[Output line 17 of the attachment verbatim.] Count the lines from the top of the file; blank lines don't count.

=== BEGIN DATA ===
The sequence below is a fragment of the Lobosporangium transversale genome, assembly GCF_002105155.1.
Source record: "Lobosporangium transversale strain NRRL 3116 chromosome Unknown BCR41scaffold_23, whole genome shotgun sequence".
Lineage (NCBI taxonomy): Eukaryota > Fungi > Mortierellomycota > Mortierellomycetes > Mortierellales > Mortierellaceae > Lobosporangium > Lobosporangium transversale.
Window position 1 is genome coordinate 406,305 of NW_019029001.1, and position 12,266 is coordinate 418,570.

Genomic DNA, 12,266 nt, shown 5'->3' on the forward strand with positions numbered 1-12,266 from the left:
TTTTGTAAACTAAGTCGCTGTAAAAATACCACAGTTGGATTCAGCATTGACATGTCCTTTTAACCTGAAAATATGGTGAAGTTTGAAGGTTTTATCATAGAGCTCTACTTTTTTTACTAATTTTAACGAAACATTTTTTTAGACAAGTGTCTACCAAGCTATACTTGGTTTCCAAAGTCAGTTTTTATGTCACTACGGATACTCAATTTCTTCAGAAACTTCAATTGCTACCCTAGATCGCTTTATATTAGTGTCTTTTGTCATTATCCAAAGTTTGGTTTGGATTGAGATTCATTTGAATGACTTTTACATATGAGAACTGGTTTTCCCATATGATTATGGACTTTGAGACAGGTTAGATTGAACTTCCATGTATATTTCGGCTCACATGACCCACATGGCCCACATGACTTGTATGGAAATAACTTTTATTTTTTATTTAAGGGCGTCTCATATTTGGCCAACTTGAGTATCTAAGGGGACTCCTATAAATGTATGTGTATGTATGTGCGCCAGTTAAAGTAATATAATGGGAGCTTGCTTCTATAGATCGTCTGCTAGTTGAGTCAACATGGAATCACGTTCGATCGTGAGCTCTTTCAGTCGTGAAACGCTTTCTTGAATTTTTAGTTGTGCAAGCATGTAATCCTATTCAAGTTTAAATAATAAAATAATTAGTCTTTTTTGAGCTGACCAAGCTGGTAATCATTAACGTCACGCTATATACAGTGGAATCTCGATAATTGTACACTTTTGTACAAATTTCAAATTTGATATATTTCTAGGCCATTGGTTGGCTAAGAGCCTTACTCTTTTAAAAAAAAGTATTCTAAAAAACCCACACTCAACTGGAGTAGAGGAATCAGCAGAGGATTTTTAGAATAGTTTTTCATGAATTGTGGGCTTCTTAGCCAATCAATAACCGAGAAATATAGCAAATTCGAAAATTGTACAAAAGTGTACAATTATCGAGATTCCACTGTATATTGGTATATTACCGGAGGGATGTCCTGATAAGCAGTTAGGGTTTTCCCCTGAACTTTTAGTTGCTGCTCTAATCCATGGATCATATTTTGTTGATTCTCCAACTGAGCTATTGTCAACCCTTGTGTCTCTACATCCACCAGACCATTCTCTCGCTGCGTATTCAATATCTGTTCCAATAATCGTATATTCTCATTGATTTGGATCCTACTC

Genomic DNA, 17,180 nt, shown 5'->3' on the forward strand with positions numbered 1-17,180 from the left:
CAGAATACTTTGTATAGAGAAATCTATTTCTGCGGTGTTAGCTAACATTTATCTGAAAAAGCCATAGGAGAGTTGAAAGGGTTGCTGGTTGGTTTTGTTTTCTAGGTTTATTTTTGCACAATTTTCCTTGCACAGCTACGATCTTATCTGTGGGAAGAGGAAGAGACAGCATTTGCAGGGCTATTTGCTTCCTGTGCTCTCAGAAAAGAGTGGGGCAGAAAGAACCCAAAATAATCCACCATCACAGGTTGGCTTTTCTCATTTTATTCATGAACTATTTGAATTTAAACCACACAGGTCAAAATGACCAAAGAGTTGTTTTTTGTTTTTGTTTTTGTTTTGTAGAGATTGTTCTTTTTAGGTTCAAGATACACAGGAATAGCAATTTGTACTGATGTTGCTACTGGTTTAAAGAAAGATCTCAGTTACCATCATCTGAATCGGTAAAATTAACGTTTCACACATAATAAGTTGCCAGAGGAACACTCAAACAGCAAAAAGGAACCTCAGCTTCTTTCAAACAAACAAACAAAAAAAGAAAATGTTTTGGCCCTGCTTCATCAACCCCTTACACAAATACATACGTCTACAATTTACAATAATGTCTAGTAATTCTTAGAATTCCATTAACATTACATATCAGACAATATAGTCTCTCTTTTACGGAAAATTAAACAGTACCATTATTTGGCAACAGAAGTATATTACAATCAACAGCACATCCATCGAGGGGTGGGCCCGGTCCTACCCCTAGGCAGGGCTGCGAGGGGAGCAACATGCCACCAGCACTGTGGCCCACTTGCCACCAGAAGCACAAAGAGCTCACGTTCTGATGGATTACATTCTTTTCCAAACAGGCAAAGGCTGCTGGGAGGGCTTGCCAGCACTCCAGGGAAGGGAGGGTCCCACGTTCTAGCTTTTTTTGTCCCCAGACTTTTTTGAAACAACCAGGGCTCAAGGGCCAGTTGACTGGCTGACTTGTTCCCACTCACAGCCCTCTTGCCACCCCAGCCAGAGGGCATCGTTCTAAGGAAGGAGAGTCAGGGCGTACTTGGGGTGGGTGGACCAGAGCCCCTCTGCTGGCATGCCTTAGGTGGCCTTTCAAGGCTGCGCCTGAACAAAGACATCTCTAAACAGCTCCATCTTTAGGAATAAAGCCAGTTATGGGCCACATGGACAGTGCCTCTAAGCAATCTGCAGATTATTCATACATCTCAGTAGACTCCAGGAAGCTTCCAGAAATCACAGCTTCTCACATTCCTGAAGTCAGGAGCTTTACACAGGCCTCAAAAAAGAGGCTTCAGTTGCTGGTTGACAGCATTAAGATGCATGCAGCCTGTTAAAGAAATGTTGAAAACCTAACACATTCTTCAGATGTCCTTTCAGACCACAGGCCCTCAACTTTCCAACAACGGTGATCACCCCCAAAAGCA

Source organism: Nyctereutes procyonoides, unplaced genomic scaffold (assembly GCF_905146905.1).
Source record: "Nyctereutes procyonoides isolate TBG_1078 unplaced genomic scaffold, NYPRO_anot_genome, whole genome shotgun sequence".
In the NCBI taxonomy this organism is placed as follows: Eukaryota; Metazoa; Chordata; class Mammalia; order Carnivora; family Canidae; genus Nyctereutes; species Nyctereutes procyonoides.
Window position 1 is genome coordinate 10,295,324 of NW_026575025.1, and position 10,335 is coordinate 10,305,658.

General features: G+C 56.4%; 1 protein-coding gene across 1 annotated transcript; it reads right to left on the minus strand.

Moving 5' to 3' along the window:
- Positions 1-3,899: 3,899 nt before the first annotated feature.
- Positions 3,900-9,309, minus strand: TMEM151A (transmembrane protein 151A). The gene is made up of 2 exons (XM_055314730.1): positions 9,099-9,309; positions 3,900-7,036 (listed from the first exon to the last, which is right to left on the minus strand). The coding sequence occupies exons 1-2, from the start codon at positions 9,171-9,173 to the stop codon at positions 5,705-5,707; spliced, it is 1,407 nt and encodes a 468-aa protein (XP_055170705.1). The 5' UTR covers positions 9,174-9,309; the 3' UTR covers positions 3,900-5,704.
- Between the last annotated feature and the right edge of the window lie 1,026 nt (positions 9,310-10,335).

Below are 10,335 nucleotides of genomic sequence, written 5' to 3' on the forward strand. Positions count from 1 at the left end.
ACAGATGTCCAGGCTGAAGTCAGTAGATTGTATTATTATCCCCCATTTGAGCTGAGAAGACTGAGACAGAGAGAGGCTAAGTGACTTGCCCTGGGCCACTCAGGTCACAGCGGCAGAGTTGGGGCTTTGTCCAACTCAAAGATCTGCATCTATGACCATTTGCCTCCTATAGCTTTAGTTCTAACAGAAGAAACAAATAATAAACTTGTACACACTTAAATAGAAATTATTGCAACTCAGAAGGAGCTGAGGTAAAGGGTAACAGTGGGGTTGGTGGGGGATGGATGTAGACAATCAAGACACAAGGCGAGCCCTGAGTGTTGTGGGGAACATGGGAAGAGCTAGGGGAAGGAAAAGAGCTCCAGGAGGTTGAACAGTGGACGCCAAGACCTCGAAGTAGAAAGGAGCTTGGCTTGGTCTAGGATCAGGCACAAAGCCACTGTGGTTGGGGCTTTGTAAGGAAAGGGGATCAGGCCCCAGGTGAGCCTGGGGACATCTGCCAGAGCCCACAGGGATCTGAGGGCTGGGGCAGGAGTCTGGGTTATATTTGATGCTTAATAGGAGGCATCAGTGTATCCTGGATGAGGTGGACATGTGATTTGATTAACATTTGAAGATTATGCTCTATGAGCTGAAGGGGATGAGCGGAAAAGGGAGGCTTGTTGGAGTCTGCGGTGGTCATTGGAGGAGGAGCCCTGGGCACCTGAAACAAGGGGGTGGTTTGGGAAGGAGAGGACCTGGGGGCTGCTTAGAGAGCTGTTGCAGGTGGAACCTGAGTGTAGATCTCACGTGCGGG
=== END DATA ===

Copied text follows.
- Between the last annotated feature and the right edge of the window lie 1,026 nt (positions 9,310-10,335).